Skip to main content

If you wanted to understand a successful, rapidly growing company like PFSbrands, you might start with the bare facts. It’s a food-service business headquartered in Holts Summit, Missouri, a couple of hours west of St. Louis. Inc. magazine has recognized it repeatedly as one of the nation’s fastest-growing private companies. Great Place to Work Institute has certified it as, well, a Great Place to Work, thanks to 94% of the employee owners saying it is indeed a great place to work. The company carries the 100% employee-owned seal from Certified EO.

PFSbrands has grown steadily, from 34 employees eight years ago to 135 today. Revenues have increased at double-digit rates for 19 consecutive years and are on track to hit approximately $70 million in 2018. The stock value has jumped from $1 a share when the ESOP became the company’s owner—January 3, 2017—to $5.88.

Next, you could go on to examine the company’s business model, although you might end up a bit confused. PFSbrands is sort of a franchisor, though it charges no upfront franchise fees and no ongoing royalties. Supermarkets and convenience stores sign up with the company to put one of its branded hot-food programs inside their existing businesses. (Champs Chicken is the flagship product; others are BluTaco, Cooper’s Express, and private-label brands.) PFSbrands will help not just with setup, marketing, and training but with ongoing support designed to help customers maximize sales and profitability. It contracts with manufacturers and wholesalers to provide the stores with product.

But PFSbrands is also a manufacturer itself: its PFS Blends division makes breading for fried chicken and other uses, not just for PFS’s own products but for other customers. The company runs a logistics division with its own fleet of trucks. It sells new and used equipment for commercial kitchens. It operates a printshop that can provide all the banners and brochures a customer might want.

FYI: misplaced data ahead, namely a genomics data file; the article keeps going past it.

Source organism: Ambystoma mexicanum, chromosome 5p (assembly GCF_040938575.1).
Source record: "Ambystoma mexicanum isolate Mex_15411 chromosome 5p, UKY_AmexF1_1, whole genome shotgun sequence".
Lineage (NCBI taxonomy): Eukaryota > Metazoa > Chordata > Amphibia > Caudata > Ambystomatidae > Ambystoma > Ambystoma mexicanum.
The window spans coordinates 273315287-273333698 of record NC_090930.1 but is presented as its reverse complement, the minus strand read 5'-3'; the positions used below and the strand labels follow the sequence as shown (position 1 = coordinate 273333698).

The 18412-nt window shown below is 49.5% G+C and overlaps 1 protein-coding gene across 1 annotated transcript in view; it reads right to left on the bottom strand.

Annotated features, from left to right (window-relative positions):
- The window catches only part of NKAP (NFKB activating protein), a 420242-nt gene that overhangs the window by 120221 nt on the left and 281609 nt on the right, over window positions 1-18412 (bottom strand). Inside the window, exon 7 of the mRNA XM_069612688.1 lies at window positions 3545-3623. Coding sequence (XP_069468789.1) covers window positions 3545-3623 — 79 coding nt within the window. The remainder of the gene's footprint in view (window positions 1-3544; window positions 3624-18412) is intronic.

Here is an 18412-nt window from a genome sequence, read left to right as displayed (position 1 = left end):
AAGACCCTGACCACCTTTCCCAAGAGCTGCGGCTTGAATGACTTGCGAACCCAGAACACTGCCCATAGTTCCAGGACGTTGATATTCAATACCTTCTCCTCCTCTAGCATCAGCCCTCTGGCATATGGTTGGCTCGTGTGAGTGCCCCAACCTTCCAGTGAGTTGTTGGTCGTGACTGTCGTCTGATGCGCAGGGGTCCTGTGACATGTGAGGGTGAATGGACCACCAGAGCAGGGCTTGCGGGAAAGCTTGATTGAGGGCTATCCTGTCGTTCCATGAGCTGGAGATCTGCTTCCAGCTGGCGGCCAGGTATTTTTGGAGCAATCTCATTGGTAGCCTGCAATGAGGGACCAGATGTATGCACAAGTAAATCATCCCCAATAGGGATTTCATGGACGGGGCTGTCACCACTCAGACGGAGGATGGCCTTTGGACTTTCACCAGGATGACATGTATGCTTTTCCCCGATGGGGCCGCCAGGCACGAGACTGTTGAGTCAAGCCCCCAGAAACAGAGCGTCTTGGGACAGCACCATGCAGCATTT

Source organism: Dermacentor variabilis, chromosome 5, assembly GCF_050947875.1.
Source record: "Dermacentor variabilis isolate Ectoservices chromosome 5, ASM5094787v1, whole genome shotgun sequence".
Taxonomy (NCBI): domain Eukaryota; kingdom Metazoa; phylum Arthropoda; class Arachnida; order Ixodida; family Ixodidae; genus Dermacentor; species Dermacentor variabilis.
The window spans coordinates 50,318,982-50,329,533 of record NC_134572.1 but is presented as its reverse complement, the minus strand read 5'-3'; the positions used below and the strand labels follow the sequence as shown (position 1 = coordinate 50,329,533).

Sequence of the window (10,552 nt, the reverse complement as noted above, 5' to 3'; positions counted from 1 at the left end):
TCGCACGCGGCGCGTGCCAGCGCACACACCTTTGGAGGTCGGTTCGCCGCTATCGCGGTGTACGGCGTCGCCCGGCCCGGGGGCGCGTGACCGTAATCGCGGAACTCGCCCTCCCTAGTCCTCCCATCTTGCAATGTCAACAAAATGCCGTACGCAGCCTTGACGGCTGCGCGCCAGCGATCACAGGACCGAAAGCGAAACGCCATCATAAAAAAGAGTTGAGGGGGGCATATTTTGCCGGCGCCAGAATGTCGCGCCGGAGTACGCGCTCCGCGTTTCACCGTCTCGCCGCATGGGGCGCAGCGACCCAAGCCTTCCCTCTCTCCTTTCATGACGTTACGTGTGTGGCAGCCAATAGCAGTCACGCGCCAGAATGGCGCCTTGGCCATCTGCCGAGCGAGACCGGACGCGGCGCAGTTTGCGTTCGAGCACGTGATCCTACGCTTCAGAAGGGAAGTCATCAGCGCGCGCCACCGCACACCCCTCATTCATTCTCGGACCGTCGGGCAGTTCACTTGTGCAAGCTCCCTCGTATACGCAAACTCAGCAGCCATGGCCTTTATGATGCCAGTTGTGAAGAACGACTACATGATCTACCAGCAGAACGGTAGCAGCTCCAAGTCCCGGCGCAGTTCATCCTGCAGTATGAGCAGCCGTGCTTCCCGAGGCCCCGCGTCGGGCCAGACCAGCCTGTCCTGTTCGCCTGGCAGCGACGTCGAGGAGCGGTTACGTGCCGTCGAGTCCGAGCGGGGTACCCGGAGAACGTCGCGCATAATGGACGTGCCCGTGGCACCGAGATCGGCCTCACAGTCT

“It’s kind of a unique business model,” says Shawn Burcham, chuckling. CEO Burcham, now 47, founded the company with his wife some 20 years ago.

A third path to understanding: watch some of the employee testimonials on a YouTube video. Sure, the video is a company-sponsored production—but it would be hard to fake the enthusiasm and excitement that people exhibit on camera. “The culture is something I’ve never seen before in my life,” says Andrew Reinkemeyer, a production assistant. He smiles broadly. “I didn’t really know that corporate environments like this existed.”

What is that culture? Employees use words like family a lot. They mention the laughter, the birthday lunches, the mutual support. Just the other week, PFSbrands celebrated 20 years in business and the opening of a new office facility with a big family picnic and fireworks. But it’s also a business-focused, results-oriented environment. Everyone learns financial basics through the company’s open-book management system. “We want people who are willing to set high standards, to be accountable, and to take risks,” says Burcham.

Finding those people is the primary job of Carla Dowden and her team. Dowden heads up PFSbrands’ “People Success” department. “We don’t call it Human Resources,” she explains. “That has the connotation of going to the principal’s office. We’re here to help people succeed.”

Recruiting, Dowden is quick to explain, is everybody’s job, not just the responsibility of her department. You can be in the warehouse, in sales, wherever—PFSbrands expects you to keep an eye out for individuals who can help the business grow. The company accepts applications all the time. It uses a lengthy career-history questionnaire and interview template to identify people who would be a good fit. If there are no openings at the moment, it will develop “bench players” whom it stays in close touch with. “When a job opens up, we want to be able to say, ‘We have six bench players, and here are their skill sets,’” says Dowden. “Then we can find the right one out of that group.”

Next steps for PFSbrands? More growth. Dowden expects to add 15 or 20 new people in 2019. Burcham has his sights set on nonstop business expansion over the next couple of decades, including diversifying into new markets. “We think we can go from $70 million to $1 billion in 20 years,” he says. “There’s lots of opportunity.”